The irregular return of scheduled flights is diverting a record number of wealthy travelers onto private jets, prompting an aircraft crisis as the industry scrambles to increase capacity.
This year there have been more than 4.2 million flights on private jets, according to aviation data provider WingX, with a record number in each of the last six months. In the first week of November, they were up 54 percent over the same period last year, and 16 percent more than in 2019.
FlexJet’s CEO “practically spent the last nine months buying planes,” said Marine Eugene, European CEO of the fractionally owned company.
Industry executives say rising wealth among the rich, particularly in the United States, has also fueled the boom in private flights.
Demand is so high that Flexjet has stopped accepting new customers for its entry-level Jet Card programs. So has NetJets, which has reported the highest demand for flights in its nearly 60-year history and is investing about $ 2.5 billion in 100 new jets.
Used aircraft inventories are at record lows, according to Jefferies, with just 861 aircraft on sale in October, half the number available a year earlier.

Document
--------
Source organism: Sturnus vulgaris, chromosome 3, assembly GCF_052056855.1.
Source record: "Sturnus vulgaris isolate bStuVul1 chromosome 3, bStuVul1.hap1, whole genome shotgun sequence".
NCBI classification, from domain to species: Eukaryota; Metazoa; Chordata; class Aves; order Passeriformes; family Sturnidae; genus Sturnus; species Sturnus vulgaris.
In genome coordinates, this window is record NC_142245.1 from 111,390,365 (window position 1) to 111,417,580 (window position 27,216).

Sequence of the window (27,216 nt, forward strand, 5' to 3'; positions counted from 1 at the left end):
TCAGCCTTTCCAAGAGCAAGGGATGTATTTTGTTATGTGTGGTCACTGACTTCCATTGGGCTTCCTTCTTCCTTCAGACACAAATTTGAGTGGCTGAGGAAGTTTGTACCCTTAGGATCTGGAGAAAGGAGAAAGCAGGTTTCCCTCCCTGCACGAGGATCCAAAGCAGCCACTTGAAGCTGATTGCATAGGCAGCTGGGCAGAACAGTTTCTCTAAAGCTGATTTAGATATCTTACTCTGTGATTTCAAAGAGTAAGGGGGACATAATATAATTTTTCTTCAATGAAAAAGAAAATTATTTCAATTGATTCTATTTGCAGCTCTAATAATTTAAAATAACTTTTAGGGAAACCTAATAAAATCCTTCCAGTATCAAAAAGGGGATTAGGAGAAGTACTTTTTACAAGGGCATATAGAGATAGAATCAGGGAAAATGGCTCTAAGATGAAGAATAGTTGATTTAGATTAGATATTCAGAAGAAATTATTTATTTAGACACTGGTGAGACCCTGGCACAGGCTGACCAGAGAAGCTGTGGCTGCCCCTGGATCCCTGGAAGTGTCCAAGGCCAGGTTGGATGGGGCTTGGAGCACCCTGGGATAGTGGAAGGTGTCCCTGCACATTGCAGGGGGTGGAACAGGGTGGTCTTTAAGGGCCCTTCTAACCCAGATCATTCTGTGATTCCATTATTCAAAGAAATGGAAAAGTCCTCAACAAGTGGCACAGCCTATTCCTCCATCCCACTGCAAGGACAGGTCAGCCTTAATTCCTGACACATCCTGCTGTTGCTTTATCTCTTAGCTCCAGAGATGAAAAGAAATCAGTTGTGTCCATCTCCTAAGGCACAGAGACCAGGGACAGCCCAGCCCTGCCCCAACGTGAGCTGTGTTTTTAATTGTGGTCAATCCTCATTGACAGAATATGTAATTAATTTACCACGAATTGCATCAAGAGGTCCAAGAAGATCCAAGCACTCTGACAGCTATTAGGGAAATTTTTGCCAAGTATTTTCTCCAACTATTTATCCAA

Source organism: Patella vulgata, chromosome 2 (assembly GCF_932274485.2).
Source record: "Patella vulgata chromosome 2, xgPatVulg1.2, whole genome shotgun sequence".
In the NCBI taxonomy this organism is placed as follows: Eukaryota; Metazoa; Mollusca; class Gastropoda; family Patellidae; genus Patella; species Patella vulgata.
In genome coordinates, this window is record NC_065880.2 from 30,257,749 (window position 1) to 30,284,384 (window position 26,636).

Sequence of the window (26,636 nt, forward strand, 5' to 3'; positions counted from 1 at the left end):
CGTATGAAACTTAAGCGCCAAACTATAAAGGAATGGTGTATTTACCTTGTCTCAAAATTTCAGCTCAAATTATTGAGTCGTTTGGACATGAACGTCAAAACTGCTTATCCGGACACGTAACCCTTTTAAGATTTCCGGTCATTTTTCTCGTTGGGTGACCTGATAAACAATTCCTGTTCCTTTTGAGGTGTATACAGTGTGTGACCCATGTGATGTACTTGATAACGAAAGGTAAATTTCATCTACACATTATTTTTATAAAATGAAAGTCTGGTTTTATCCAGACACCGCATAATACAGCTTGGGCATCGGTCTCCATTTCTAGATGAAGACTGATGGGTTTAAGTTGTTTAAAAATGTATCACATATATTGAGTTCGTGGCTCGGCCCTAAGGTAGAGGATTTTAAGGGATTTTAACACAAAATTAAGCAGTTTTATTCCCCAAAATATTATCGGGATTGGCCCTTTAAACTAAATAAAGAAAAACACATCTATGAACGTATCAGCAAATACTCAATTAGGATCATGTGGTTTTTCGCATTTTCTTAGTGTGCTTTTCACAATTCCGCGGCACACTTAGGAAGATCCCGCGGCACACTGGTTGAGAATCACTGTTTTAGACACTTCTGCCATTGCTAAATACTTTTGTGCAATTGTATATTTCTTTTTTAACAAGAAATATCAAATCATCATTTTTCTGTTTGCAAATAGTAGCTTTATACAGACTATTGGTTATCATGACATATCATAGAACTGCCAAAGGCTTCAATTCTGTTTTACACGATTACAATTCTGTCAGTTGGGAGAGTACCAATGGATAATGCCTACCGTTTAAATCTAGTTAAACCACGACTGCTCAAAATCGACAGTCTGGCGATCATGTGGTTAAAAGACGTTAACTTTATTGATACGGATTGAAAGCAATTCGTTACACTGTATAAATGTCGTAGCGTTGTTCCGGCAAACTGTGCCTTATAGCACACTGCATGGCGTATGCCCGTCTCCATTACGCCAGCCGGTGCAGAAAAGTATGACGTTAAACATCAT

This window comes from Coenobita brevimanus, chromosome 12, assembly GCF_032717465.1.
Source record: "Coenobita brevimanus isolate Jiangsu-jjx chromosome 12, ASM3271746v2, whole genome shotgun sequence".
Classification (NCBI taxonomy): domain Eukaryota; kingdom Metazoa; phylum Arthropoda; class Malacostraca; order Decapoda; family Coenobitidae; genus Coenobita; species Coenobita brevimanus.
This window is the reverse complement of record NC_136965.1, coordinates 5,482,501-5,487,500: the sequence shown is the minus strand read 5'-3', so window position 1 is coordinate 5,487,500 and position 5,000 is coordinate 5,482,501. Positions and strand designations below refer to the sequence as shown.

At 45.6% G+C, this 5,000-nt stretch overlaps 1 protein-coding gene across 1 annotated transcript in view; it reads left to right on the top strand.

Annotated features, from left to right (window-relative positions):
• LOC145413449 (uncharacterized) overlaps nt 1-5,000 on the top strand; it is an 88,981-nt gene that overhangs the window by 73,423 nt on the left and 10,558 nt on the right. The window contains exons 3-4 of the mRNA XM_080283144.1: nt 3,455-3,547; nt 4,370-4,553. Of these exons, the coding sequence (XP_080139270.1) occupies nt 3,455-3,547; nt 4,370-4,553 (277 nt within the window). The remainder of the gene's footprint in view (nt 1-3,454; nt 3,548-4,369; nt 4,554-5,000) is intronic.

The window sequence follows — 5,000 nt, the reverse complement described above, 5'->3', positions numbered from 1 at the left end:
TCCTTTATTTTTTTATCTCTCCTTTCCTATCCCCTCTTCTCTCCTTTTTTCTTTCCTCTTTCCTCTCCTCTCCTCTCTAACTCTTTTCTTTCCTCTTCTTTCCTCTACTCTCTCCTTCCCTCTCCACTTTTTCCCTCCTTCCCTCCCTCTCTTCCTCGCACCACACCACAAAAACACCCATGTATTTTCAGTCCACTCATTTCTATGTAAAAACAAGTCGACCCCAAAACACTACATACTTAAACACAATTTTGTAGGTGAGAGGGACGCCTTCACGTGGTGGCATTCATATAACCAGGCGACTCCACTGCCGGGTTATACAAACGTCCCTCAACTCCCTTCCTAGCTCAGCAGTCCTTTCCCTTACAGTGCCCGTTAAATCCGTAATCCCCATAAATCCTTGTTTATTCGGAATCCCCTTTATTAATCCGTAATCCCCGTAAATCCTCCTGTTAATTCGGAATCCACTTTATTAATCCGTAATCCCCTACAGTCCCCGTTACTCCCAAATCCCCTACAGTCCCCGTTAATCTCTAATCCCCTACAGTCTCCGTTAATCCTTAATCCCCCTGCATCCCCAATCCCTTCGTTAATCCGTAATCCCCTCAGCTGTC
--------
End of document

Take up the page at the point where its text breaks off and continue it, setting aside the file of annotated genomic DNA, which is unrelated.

But sales are increasing despite the low numbers available. Consulting firm Ascend by Cirium said that second-hand sales in the first nine months of the year had been almost 10% higher than in the same period in 2019.
“For the first time in a long time, you are seeing distressed buyers. . . people are paying above the asking price and there is simply a shortage of availability that has never been seen, ”said Anna Kopinski, analyst at mba Aviation.
Stephen Williams, managing director of Super Legacy, which updates used jets, can’t find enough parts to meet demand.
“The problem is that there is really a huge demand at the moment and we cannot get the air frames. . . to be able to modify them as quickly as we want, ”he said.
Daniel Hall, Ascend’s senior valuation consultant, said there was even strong demand for older jets that carry higher maintenance risk and operating costs.
Backorders for most new jets are approaching two years, according to Hall.
Benoit Defforge, president of Airbus Corporate Jets, the aircraft maker’s private jet division, said demand was “higher than pre-pandemic levels,” with “many newcomers arriving.”
Defforge said the first available delivery space for one of its equipped ACJ220 jets is “the beginning of 2024.”
The boom in the sector comes despite higher environmental costs: a private jet emits up to 20 times more CO2 per passenger per mile than a commercial jet, according to the FlyVictor charter platform.
Some within the industry caution against exuberance, as it has historically been a cyclical business.
“The use of commercial aviation is absolutely tied to the perceived wealth and strengths of the economy,” said Eugene of FlexJet. “Anyone in this industry who is not wary of this, I don’t know where it has been in the last few decades.”